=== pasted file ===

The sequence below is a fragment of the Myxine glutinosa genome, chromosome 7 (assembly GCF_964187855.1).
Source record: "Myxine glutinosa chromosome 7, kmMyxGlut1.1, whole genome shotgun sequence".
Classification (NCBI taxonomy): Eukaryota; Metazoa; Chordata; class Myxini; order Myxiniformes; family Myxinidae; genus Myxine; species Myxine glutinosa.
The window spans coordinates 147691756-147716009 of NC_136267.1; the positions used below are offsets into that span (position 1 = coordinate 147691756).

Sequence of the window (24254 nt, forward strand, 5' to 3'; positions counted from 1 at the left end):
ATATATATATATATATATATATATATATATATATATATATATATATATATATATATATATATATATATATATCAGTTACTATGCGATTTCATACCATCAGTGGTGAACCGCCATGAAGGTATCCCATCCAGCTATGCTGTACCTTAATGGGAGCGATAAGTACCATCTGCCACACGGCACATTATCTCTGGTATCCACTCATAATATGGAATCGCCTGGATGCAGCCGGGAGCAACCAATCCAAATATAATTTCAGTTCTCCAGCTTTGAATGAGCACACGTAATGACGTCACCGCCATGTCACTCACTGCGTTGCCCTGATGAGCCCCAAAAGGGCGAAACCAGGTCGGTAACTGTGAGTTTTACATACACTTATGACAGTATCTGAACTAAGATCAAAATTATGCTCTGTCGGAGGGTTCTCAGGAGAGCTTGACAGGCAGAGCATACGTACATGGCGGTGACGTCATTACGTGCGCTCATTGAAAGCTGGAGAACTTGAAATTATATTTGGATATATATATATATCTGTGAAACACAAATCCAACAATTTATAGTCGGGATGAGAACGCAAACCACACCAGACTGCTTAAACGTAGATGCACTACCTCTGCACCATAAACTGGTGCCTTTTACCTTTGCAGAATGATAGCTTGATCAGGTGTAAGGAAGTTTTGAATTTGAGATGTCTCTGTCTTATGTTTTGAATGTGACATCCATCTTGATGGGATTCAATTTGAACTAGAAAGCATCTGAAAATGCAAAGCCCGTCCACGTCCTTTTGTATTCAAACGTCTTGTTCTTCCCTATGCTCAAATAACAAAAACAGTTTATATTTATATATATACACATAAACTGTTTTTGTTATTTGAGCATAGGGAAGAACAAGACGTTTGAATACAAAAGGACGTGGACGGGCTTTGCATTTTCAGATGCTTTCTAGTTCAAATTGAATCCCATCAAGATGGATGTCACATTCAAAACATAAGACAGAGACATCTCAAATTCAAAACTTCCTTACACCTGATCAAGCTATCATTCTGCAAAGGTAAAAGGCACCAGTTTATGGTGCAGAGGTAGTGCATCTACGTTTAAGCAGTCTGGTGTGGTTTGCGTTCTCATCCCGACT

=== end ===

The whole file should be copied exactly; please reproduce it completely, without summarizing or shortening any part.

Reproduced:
The sequence below is a fragment of the Myxine glutinosa genome, chromosome 7 (assembly GCF_964187855.1).
Source record: "Myxine glutinosa chromosome 7, kmMyxGlut1.1, whole genome shotgun sequence".
Classification (NCBI taxonomy): Eukaryota; Metazoa; Chordata; class Myxini; order Myxiniformes; family Myxinidae; genus Myxine; species Myxine glutinosa.
The window spans coordinates 147691756-147716009 of NC_136267.1; the positions used below are offsets into that span (position 1 = coordinate 147691756).

Sequence of the window (24254 nt, forward strand, 5' to 3'; positions counted from 1 at the left end):
ATATATATATATATATATATATATATATATATATATATATATATATATATATATATATATATATATATATATCAGTTACTATGCGATTTCATACCATCAGTGGTGAACCGCCATGAAGGTATCCCATCCAGCTATGCTGTACCTTAATGGGAGCGATAAGTACCATCTGCCACACGGCACATTATCTCTGGTATCCACTCATAATATGGAATCGCCTGGATGCAGCCGGGAGCAACCAATCCAAATATAATTTCAGTTCTCCAGCTTTGAATGAGCACACGTAATGACGTCACCGCCATGTCACTCACTGCGTTGCCCTGATGAGCCCCAAAAGGGCGAAACCAGGTCGGTAACTGTGAGTTTTACATACACTTATGACAGTATCTGAACTAAGATCAAAATTATGCTCTGTCGGAGGGTTCTCAGGAGAGCTTGACAGGCAGAGCATACGTACATGGCGGTGACGTCATTACGTGCGCTCATTGAAAGCTGGAGAACTTGAAATTATATTTGGATATATATATATATCTGTGAAACACAAATCCAACAATTTATAGTCGGGATGAGAACGCAAACCACACCAGACTGCTTAAACGTAGATGCACTACCTCTGCACCATAAACTGGTGCCTTTTACCTTTGCAGAATGATAGCTTGATCAGGTGTAAGGAAGTTTTGAATTTGAGATGTCTCTGTCTTATGTTTTGAATGTGACATCCATCTTGATGGGATTCAATTTGAACTAGAAAGCATCTGAAAATGCAAAGCCCGTCCACGTCCTTTTGTATTCAAACGTCTTGTTCTTCCCTATGCTCAAATAACAAAAACAGTTTATATTTATATATATACACATAAACTGTTTTTGTTATTTGAGCATAGGGAAGAACAAGACGTTTGAATACAAAAGGACGTGGACGGGCTTTGCATTTTCAGATGCTTTCTAGTTCAAATTGAATCCCATCAAGATGGATGTCACATTCAAAACATAAGACAGAGACATCTCAAATTCAAAACTTCCTTACACCTGATCAAGCTATCATTCTGCAAAGGTAAAAGGCACCAGTTTATGGTGCAGAGGTAGTGCATCTACGTTTAAGCAGTCTGGTGTGGTTTGCGTTCTCATCCCGACT